Tommy Allen (footballer)

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Tommy Allen
Personal information
Full name Thomas Allen
Date of birth (1897-05-01)1 May 1897
Place of birth Moxley, England
Date of death 10 May 1968(1968-05-10) (aged 71)
Place of death Walsall, England
Height 6 ft 1 in (1.85 m)
Playing position Goalkeeper
Youth career
Wednesday Old Park Works
Bilston United
Hickman's Institute
Wolverhampton Wanderers (wartime)
Senior career*
Years Team Apps (Gls)
1919–1920 Sunderland 19 (0)
1920–1928 Southampton 291 (0)
1928–1932 Coventry City 154 (0)
1932–1933 Accrington Stanley 35 (0)
1933–1934 Northampton Town 19 (0)
1934–1936 Kidderminster Harriers
1936–1938 Cradley Heath
* Senior club appearances and goals counted for the domestic league only.
† Appearances (Goals).

Thomas "Tommy" Allen (1 May 1897 – 10 May 1968) was an English professional goalkeeper who played for Southampton in the 1920s and later for Coventry City.

Playing career[edit]

Early career[edit]

He was born in Moxley and played his youth football for various local sides. During World War I he played for Wolverhampton Wanderers before joining First Division side Sunderland in May 1919. At Roker Park he was seen as a fine prospect and during Sunderland's first post-war season he vied for the 'keeper's shirt with Leslie Scott and James Dempster, making 19 league appearances. At the end of the season the Sunderland management failed to include his name on the list of players retained for the following season[1] and he was quickly snapped up by Southampton for their first Football League season.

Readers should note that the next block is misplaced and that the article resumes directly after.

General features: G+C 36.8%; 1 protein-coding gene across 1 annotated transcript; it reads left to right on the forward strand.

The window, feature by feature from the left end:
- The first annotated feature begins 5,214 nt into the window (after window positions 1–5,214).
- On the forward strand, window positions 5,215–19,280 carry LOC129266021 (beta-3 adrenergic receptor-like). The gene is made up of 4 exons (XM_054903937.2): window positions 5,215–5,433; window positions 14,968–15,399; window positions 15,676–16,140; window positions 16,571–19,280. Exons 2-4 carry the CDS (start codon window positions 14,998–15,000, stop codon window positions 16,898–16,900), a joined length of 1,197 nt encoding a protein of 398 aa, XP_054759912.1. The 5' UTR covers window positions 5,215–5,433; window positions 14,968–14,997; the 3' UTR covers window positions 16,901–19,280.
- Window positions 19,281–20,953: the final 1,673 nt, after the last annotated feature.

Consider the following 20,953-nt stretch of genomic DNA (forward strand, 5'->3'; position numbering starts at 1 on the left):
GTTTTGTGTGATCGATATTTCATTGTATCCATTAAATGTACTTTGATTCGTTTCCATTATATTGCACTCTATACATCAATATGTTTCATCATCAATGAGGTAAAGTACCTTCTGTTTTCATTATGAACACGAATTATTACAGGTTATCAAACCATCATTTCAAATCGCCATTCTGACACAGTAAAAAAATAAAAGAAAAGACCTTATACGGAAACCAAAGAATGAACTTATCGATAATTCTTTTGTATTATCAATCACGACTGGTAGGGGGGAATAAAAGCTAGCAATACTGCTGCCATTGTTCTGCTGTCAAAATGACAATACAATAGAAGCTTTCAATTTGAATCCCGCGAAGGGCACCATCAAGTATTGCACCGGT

He soon became the backbone of The Saints' defence and in his first season Southampton narrowly missed out on promotion. In the 1921–22 season he kept 26 clean sheets as Southampton took the Division Three South title on goal average from Plymouth Argyle. Saints total of only 21 goals conceded in a 42 match season was a Football League record which stood until 1979 and remains a record for Southampton. Allen did not concede a goal in any of the final seven games of the season and by the time his defence was finally breached by Leeds United on 28 August 1922 he had gone 845 minutes without conceding a goal.[2]

He was a tall, slightly built man and according to Holley & Chalk's "Alphabet of the Saints" "his agility was often described as miraculous". His slender build was frequently the targe of banter in the dressing room; players in the bath would cry out in mock alarm: "Look out, the plug's pulled – we don't want to lose Tom down the drain!"[3]

Saints struggled to make any impact in the Second Division but enjoyed some exciting runs in the FA Cup. In 1923 they got through each of the first three rounds after replays (over First Division Newcastle United, Chelsea[4] and Second division Bury), before going out to West Ham United after a second replay. In the first Fourth Round match against West Ham at The Dell Allen was injured as he bravely thwarted Vic Watson and was replaced in the replays by veteran 'keeper Herbert Lock.[5]